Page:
Proxies—and an amendment to the association documents—eventually saved the day for owners at River Run, but it was a long and difficult struggle, Sandler and Keller recalled.
The condominium, which encompassed two separate associations, had begun life as an apartment complex and was converted to condos in the early 1970s. After renting one of the units, Keller decided to buy in 2001. By 2002, he was serving on the board. "Before I was on the board, I went to all the meetings," he recalled, and he began to see the serious issues the association was facing.
"People rely on the board; they think we're professionals, but we're not. I have no particular expertise in managing property; I'm a guitar player," he said with a laugh. But the handful of owners who accept the responsibility of running the association often receive little support from the rest of the community. "We don't see anybody at our monthly meetings unless there's a special assessment being discussed."
That's not unusual, attorney Perkins noted. "Until it involves money, most of the time, people don't care" about association business, he said. "Then, when it's going to cost money, you find out that people care a lot."
But at River Run, even the money issue wasn't enough impetus to roust owners of the 124 units to attend meetings. After struggling with the month-to-month budgets, the board decided that borrowing money was the only way the desperately needed work was going to get done.
Plans were drawn up to borrow $1.5 million for the work, a move that required approval of a staggering 80 percent of the association's homeowners. "We needed a vote, to keep the value of our property up," Keller said. Board members rolled up their sleeves and started knocking on doors, working to convince owners to attend the meeting or give proxies. Taking the "belt and suspenders" approach, they asked owners to sign proxies even if they planned to attend the meeting—just in case something came up and their plans to attend fell through.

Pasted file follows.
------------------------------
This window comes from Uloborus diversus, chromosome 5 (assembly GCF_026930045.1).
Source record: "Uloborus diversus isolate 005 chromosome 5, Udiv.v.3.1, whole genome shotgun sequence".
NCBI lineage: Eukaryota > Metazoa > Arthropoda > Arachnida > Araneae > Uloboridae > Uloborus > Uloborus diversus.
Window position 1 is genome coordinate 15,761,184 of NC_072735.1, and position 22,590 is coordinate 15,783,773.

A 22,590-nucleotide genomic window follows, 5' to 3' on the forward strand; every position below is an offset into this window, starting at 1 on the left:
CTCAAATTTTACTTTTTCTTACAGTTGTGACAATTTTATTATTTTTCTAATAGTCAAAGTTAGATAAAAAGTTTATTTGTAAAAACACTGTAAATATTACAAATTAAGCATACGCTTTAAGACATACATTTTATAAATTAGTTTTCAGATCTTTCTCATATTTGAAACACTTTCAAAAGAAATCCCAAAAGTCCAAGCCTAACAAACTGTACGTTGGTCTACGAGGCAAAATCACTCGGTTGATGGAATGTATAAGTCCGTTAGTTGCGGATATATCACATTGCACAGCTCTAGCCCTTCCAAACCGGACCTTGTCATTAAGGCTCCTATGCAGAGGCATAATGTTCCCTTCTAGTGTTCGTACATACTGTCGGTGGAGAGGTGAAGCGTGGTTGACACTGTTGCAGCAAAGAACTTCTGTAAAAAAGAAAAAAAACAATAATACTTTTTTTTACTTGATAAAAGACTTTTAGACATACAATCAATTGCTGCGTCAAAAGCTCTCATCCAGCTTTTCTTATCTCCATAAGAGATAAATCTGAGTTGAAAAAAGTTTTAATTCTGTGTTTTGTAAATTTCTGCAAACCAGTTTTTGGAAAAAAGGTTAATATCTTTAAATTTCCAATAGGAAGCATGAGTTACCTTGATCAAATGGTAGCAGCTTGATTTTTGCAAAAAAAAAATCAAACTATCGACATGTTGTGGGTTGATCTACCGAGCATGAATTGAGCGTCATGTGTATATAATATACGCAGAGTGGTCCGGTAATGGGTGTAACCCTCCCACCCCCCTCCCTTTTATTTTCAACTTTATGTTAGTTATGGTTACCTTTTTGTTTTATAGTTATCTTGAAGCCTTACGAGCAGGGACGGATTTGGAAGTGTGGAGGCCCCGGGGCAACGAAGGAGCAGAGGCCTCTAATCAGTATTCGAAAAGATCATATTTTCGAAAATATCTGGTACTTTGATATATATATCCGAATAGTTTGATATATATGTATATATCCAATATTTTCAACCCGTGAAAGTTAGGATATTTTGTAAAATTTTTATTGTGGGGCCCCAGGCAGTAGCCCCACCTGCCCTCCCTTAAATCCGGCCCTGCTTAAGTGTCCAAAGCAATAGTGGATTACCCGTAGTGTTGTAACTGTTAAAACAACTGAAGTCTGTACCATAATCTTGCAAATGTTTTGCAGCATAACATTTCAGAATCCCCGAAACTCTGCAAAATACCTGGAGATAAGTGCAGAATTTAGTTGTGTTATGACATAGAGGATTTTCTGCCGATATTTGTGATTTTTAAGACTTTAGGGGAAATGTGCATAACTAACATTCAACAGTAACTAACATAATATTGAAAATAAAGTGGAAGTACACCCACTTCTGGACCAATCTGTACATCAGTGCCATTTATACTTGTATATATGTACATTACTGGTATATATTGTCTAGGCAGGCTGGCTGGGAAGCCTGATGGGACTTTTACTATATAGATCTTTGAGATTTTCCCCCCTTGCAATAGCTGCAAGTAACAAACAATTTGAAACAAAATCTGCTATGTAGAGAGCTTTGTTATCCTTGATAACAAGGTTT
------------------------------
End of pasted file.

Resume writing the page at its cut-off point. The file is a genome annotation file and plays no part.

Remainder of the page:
"The first vote we took, requiring an 80 percent affirmative vote of the owners, fell 1 percent short," Keller lamented.
But the board didn't waver. With a 30-day window to hold a second vote, they pounded the pavement again, and were successful on the second try. The result: new siding, new windows, sill replacements, and more. The approval meant an assessment of about $12,000 per unit, but Keller said that about 60 percent of the owners were able to pay their assessments immediately.
The results of the effort were dramatic. Keller's home, buoyed by a combination of the real estate cycle and the improvements, "is worth two and a half times what I paid for it in 2001."
The Last Step: Updating Docs
Getting that loan approved and the work done, however, was not the end of the story at River Run. With attorney Sandler's guidance, the association updated its documents, bringing them into the 21st century and in line with today's participatory realities.
"It can take a long time to collect the necessary proxies" to accomplish anything, including updating the documents, said Sandler, whose firm represents some 300 associations throughout Connecticut. "It takes a lot of hustle on the board's part." Newer documents allowed under Connecticut law can set the proxy requirement "at whoever shows up," alleviating the problems that communities like River Run have faced.
"I think what we're seeing is that people are more devoted to work and to their family life, and less likely to attend an association meeting. It's been a constant problem. More and more people are moving into condominiums as a matter of convenience and affordability, and if they're looking for convenience, they're not as likely to want to attend meetings," Sandler said.
His own experience with the process has been an eye-opener, Keller added, but he's seen a lot of change, and it's been change for the better. Today, he noted, "our board is very interested and dedicated." And the community has become a more desirable place in which to live.